The Californios

A History, 1769–1890

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About the Book

Before the Gold Rush of 1848–1858, Alta (Upper) California was an isolated cattle frontier—and home to a colorful group of Spanish-speaking, non-indigenous people known as Californios. Profiting from the forced labor of large numbers of local Indians, they carved out an almost feudal way of life, raising cattle along the California coast and valleys. Visitors described them as a good-looking, vibrant, improvident people. Many traces of their culture remain in California.
Yet their prosperity rested entirely on undisputed ownership of large ranches. As they lost control of these in the wake of the Mexican War, they lost their high status and many were reduced to subsistence-level jobs or fell into abject poverty. Drawing on firsthand contemporary accounts, the authors chronicle the rise and fall of Californio men and women.

About the Author(s)

Hunt Janin is an American writer living in southwestern France. He has written numerous nonfiction and scholarly books on a range of subjects, including medieval history and cross-cultural studies.
Ursula Carlson is a professor emerita at Western Nevada College, Carson City, Nevada.

Bibliographic Details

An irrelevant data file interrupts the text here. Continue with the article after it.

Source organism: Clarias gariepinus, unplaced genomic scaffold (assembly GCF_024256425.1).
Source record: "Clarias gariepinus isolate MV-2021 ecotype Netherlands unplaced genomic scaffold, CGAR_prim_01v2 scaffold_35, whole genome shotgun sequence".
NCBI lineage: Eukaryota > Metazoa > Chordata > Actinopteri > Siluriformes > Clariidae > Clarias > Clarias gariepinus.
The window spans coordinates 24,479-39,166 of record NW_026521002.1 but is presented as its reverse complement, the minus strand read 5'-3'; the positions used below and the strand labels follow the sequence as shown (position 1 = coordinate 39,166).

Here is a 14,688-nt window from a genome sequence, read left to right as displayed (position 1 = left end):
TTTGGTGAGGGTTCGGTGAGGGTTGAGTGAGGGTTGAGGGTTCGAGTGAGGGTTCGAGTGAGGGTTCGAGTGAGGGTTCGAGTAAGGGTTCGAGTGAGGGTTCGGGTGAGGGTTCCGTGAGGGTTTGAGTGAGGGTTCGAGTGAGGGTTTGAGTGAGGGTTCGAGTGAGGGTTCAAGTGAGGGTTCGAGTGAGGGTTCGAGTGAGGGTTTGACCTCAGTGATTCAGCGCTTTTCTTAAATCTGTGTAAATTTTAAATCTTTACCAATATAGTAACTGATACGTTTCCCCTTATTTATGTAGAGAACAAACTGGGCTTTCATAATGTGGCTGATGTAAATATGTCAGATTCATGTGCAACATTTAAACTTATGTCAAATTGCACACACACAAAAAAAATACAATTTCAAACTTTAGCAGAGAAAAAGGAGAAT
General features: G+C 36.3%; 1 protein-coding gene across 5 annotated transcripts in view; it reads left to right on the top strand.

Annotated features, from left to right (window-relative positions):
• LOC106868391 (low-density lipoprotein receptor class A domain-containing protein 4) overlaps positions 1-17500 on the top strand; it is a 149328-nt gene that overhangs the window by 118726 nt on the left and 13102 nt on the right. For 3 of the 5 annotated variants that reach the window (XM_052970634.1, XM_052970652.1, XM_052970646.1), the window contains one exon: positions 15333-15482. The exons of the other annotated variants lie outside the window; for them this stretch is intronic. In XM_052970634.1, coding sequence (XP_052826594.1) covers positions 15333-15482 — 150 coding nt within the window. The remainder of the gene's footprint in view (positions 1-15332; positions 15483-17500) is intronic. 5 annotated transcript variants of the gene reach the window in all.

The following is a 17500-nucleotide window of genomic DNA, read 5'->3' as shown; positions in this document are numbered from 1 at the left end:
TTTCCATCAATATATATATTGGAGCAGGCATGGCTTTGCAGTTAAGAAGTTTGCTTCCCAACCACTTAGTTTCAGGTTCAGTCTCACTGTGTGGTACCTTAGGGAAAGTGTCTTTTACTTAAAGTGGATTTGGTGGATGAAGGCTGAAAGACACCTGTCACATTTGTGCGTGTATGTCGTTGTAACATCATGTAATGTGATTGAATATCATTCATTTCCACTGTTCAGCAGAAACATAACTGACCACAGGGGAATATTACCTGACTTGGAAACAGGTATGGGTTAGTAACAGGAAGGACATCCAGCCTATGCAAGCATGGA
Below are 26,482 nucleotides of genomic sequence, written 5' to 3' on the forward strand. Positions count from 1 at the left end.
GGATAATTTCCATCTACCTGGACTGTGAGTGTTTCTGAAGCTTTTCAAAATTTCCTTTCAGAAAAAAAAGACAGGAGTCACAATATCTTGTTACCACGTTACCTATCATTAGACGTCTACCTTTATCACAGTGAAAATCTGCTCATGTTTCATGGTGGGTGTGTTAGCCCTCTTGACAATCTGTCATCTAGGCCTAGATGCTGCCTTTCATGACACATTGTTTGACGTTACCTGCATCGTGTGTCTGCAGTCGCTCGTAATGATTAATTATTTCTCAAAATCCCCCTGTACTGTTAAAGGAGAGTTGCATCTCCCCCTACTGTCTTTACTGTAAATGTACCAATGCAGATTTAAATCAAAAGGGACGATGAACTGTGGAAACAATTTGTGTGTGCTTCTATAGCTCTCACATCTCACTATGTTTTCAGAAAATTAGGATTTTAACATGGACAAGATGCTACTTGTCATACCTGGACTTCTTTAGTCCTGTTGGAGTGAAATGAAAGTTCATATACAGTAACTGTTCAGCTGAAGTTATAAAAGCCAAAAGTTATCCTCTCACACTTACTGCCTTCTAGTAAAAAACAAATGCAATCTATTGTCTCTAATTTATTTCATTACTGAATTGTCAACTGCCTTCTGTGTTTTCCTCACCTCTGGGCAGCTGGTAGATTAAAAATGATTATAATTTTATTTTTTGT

Hunt Janin and Ursula Carlson
Format: softcover (6 x 9)
Pages: 211
Bibliographic Info: appendices, notes, bibliography, index
Copyright Date: 2017
pISBN: 978-1-4766-6303-6
eISBN: 978-1-4766-2946-9
Imprint: McFarland

Table of Contents

Table of Contents


Preface: Alta California and the Californios 1

Introduction: Californios Under Three Flags 5

 1. Taking Possession of Alta California: The Portolá Expedition 13

 2. The Naval Department of San Blas 17

 3. Missions and Missionaries 20

 4. Ranchos 25

 5. Presidios and Soldiers 41

 6. Pueblos and Their Inhabitants 46

 7. A Pirate Attack on Monterey 50

 8. The Old Spanish Trail 54

 9. Californio Men and Californio Women 60

10. Foreigners in Alta California 73

11. Governing the Californios 82

12. Californios in the U.S.-Mexican War of 1846–1848 94

13. Land Titles 99

14. Kaleidoscope of Californio Events 107

15. Mariano Guadalupe Vallejo 116

16. The Eclipse of the Old Californio Order: From Rancho to Barrio 124

17. Opinions on the Californios and Their Works 144

18. Three Young Californio Women 153

Conclusion: Six Calamities of Californio Life 158

Annotated Chronology, 1510–1890 161

Appendix 1: Notes on California Ports, 1769–1850 166

Appendix 2: Rancho Camulos 171

Appendix 3: Jo Mora on the Nuqueo 173

Appendix 4: An Interview with the Californio Bandit Tiburcio Vasquez (1835–1875) 175

Appendix 5: A Recipe for Puchero, a Californio Meat Stew 178

Chapter Notes 181

Bibliography 191

Index 199

Book Reviews & Awards

“Students and teachers at all levels will be served to learn about the history of fellow citizens who have ties to Mexico and Latin America, a populace that may account for one in four US residents by 2050. Thus, by writing about the Californios—the name of the people from Spain and Mexico who colonized California between 1769 and 1848—Janin and Carlson deserve praise for informing readers that Spanish speakers and their descendants have long lived in the US…recommended”—Choice